At the other extreme from AP, I had my son in daycare from the age of 4 months. My husband worked full time and I was a slave to my thesis adviser. You'd be surprised how many times I was told (indirectly or in some passive-agressive way) that I was damaging my son because I chose to work outside the home. Usually it would be comments like I decided to leave my high paying job because I knew that being a SAHM is best for little Johnny. And now he's in public school and I wouldn't have it any other way. He'll surely need therapy when he gets older!

    On a side note, I made baby food as well, but the kid still had eating issues, more about textures than taste. There was about a 2 to 3 year period where dinnertime was often a struggle. But he got over it, and now he's a great eater. Thank god! So if it should happen to you, it will pass.

  5. Nice post!
    I do identify myself to AP, but I don't feel I have to take the whole package, I take what I like and forget the rest, fortunately I have a brain, and like to use it. And I just hate being told what I have to do, whoever it comes from.
    So of course sometimes I do feel I don't fit in some AP discussions, but I don't really care. Some people (AP or not) judge me for my choices concerning the education I choose to give my daughter, so what?
    I'm her parent, they're not, so their opinion isn't really important to me as long as I believe I'm doing well enough (and anyway, I have to admit I do judge them too, I just don't tell them they're totally wrong, but it doesn't prevent me from thinking so).
    But sometimes I feel I'm not behaving like I should, at least not like I would like to, because there's something deep down inside of me that I don't really understand, an anger that's too strong for me to keep under control.
    And then I'm glad to find people who basically share most if not all of my opinions concerning education, people who can help me analyse (and not analyse for me) what's going on inside of me and look at the situation with a new eye, people who won't tell me that my daughter just deserves a good spanking, which won't kill her anyway...
    So ok, I don't always agree with them, when that's the case I say so and try to explain why (you never know, it might help someone think about it and decide to use their brain), not to convince them at all costs, which would be vain anyway) but just to state that their way is not the only way.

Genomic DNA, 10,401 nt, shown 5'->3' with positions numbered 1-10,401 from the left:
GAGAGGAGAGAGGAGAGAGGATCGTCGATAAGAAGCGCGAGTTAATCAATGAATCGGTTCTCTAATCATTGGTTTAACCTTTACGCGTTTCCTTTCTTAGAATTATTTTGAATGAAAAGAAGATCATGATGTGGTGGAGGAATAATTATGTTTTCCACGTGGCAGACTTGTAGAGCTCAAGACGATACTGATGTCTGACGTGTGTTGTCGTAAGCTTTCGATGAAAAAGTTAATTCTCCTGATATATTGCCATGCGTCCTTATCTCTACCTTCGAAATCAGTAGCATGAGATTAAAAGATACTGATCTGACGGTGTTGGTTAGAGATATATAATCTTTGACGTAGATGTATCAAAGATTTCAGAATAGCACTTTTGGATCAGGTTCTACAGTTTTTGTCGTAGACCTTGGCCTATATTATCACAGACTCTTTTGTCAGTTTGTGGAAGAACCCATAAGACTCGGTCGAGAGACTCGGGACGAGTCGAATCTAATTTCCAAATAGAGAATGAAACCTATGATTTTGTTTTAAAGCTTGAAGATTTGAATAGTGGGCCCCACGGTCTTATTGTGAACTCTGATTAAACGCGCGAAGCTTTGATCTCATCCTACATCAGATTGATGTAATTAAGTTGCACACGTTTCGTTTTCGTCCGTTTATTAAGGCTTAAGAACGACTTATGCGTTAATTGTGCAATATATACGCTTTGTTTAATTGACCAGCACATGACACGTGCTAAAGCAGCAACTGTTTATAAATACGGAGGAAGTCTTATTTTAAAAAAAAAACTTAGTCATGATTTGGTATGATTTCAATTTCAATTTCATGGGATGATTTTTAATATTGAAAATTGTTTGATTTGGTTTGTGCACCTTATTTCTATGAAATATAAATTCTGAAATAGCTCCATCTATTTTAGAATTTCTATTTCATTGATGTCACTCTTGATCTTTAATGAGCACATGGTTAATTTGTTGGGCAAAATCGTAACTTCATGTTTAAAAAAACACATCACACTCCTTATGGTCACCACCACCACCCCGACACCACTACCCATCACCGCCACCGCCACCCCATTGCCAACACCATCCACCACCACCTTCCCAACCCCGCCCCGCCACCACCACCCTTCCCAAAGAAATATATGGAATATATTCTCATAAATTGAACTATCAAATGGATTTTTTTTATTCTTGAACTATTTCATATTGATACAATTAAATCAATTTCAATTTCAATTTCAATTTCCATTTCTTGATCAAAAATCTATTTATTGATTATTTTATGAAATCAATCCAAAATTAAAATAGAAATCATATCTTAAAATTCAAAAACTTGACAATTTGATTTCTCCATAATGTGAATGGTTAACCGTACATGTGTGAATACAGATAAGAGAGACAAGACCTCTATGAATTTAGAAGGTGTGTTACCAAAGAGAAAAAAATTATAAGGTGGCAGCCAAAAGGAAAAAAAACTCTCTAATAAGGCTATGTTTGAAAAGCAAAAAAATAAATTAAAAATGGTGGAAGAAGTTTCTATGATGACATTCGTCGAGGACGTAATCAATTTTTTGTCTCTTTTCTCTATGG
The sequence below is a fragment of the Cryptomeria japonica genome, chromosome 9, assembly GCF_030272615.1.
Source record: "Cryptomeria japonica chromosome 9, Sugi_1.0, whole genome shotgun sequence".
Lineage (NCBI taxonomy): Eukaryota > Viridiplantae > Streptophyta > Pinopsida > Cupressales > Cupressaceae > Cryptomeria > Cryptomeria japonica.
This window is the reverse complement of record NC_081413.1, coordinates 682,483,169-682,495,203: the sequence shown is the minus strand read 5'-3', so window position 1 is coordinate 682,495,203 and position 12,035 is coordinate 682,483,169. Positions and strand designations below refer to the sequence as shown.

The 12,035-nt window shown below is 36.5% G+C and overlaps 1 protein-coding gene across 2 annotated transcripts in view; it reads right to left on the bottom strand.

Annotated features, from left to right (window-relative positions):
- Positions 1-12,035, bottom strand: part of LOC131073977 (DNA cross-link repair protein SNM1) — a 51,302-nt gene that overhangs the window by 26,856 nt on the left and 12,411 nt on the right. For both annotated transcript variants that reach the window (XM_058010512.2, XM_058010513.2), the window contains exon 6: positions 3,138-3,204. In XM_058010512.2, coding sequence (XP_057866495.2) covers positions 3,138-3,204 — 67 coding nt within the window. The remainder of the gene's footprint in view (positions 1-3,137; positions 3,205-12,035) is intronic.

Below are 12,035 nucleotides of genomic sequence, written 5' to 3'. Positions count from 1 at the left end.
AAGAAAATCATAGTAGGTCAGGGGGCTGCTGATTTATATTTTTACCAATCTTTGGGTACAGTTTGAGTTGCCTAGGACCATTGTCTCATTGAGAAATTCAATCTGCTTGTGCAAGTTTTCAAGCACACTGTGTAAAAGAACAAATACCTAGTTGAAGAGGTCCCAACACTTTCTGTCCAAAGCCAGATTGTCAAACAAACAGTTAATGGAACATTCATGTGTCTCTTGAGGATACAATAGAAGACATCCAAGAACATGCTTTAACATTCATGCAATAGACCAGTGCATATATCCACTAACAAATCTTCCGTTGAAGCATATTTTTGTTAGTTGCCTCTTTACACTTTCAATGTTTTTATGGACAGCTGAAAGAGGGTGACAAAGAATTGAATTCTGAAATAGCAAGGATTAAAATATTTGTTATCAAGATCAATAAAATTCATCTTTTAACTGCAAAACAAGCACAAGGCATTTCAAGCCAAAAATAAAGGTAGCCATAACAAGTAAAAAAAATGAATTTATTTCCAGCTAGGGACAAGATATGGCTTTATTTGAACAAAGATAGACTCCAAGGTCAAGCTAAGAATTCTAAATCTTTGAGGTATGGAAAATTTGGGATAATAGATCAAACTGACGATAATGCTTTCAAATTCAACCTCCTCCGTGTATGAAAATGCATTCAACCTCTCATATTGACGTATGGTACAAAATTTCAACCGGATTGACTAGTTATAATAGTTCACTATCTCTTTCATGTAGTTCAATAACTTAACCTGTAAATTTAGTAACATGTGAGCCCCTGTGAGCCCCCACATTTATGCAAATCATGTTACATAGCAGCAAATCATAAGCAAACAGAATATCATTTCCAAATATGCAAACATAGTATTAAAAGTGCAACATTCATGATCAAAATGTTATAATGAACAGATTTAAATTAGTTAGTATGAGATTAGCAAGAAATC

But if their way works for them, well, good for them, we'll see when our kids grow up if theirs are so much better balanced and happier than mine (I sure hope not, but who knows!)
    And in the meantime, I'll just keep on doing my best to behave according to my convictions (and who cares if that's not what Mrs X or Mr Y wrote in their book).

  6. I absolutely loved this post! Thanks for being honest :) I love the idea behind AP and did the same things as you with both my kids. Funny thing is, my little boy (kid #2) was an ornery little guy and refused to be held, rocked, cuddled to sleep. So much for AP. It just wasn't working for him. As much as I would have loved to co-sleep with him for a long time it was just not going to work. Same parents, same treatment, but totally different kid.

    I think you're doing a great job. I'm kinda curious about who and what inspired your post because apparently I'm out of the loop with the AP crowd.

  7. Wow, this is a great post! It doesn't matter how you raise your baby because you only have to answer to yourself and your hubby. I don't care if my son is a clingy Mama's boy when he gets older. That's the good part about being a mother. =)

  8. Hah! I look forward to you guys joining Co-op when Zeph turns 18 mos... ;)

  9. I commented on this ages ago. Darned Blogger! It eated my comment.

  10. I love this post. Love, boundries and good nutrition, there you go!


Yay! Thanks for saying nice stuff about my baby.